Friday, October 16, 2009

Is journalism a meta-brand?

Nick Brett, the man in charge of BBC magazines, came to talk to Cardiff School of Journalism students this morning. He gave a great, thoughtful, thought-provoking presentation about the bright future that magazines can still have, provided we are all prepared to adapt.

In the Q&A that followed someone asked whether would-be journalists should now attach themselves to a brand rather than a platform (ie newspaper, magazine, television, radio). I had never heard this question asked before and the very fact that it was asked indicates a change in the mindset of the people who will be our future journalists. (Yes, I realise that extrapolating this from a single question is quite extreme, but read on.)

Students who apply to our postgraduate courses in journalism have to specify a strand (newspaper, magazine, broadcast) and to date most of them have no problem with this because they seem to come with a very conventional, and perhaps not very well informed, view of what journalism is and how it works. The newspaper applicants want to be published in print, the magazine applicants want to get long stories about their interests printed and so on. In short, applicants come with quite a conservative outlook.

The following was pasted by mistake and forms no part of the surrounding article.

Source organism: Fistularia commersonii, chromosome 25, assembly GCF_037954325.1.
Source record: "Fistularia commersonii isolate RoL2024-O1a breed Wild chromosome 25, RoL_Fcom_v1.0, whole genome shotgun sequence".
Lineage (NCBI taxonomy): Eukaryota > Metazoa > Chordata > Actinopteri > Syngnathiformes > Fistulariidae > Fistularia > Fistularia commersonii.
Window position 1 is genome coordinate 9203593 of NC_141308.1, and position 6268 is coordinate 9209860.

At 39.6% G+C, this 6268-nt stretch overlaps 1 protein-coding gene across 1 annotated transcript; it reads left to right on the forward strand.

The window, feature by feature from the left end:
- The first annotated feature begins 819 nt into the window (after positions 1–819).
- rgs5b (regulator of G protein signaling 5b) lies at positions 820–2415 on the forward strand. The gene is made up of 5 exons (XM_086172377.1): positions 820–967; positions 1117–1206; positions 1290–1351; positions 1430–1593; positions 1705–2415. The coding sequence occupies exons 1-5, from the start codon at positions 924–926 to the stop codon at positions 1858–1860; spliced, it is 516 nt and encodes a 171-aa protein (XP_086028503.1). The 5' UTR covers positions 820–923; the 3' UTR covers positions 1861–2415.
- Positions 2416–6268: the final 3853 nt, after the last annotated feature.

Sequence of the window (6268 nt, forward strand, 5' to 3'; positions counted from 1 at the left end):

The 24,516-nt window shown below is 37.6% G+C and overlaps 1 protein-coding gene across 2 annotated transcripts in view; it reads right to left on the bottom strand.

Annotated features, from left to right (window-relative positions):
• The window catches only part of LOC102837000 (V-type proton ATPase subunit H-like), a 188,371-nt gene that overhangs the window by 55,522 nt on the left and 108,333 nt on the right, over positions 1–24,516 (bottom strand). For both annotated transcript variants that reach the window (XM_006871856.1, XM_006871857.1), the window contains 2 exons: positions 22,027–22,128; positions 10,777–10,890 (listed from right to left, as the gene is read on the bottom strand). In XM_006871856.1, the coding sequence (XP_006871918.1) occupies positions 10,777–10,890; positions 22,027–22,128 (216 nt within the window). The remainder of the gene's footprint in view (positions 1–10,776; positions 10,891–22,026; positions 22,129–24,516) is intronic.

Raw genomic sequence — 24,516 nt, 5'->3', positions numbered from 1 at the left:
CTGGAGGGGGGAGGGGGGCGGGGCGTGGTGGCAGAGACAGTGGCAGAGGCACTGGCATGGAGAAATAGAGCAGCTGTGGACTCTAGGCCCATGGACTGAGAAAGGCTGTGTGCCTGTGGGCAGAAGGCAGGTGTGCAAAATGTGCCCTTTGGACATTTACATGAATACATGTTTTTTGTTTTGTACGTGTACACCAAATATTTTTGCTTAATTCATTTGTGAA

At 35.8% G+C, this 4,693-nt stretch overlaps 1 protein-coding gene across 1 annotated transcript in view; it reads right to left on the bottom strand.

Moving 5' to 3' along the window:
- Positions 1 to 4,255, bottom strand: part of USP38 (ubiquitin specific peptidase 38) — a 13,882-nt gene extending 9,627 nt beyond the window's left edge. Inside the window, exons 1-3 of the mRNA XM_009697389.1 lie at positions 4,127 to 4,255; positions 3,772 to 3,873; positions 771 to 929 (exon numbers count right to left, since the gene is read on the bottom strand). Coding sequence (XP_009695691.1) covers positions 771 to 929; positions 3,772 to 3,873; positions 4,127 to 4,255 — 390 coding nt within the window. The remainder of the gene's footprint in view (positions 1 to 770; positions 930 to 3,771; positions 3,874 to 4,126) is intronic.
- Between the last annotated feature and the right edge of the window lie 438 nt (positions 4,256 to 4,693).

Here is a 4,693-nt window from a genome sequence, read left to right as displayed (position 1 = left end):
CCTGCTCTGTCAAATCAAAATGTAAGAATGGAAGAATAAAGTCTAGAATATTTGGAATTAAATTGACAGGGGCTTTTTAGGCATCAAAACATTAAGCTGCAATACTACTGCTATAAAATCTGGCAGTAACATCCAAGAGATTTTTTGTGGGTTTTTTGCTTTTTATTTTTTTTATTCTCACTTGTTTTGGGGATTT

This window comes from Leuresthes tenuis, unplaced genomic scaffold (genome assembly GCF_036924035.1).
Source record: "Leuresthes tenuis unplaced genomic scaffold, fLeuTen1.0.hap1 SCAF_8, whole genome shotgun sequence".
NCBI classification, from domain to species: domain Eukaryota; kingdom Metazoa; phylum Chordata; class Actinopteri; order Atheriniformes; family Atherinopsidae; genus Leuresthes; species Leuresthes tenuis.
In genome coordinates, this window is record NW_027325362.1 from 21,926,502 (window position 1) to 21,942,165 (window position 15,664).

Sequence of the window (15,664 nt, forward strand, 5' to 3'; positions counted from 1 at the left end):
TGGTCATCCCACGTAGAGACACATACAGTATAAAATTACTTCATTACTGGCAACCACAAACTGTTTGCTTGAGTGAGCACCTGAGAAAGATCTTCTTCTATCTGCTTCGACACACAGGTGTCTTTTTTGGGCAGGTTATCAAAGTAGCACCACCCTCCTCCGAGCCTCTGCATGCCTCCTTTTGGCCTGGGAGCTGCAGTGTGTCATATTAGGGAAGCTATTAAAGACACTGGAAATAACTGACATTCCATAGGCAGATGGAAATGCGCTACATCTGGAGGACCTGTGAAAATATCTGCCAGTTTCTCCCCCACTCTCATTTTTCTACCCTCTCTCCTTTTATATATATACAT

But perhaps that single question indicates a change, the t of a tipping point. The fact is that if you are a newspaper journalist you will be expected to write stories for print, for a multitude of online services, you may have to create a podcast and, on the Daily Telegraph, you should be prepared to contribute to the video output. The brand you are working for demands this versatility.

This also leads on to questions about journalists and personal brands – Martin Lewis of moneysavingexpert.com is a good case in point (as well as being a Cardiff postgraduate alumnus). Robert Peston (sample quote: “the traditional distinctions between television journalists, radio journalists and print journalists are quite close to being obsolete”) might also fall into this category, but it works at a much less elevated level too. The young journalists on our courses are all expected to run their own blogs and encouraged to explore all manner of Web 2.0 technologies. When it comes to getting a job, such activity can have a very positive effect on their personal brand, and its absence can also have a negative effect.

So perhaps the meta-brand in this instance is "journalist": all the things we have regarded as extras are now part of the landscape, a simple given. However much we yearn for a past of typewriters and hot metal we're all part of a bigger brand now.



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1 comment:

  1. I wonder if before too long, there will be a lot more blurring of all the three disciplines in your courses.

    I have to make videos/sound recordings every week as part of my job, and I use Web 2.0 every day. Still I think the lessons I learned from the 'traditional' background allow me to apply that theory to the new technologies we are using every day.

    It would have been helpful to have more broadcast (and especially editing, as you can get over your presenting phobias pretty easy in the right company, editing stuff takes longer to master) though, so maybe it might be a good idea to mix up the courses some more as time goes on.

    Logistical nightmare for you I imagine though :-)

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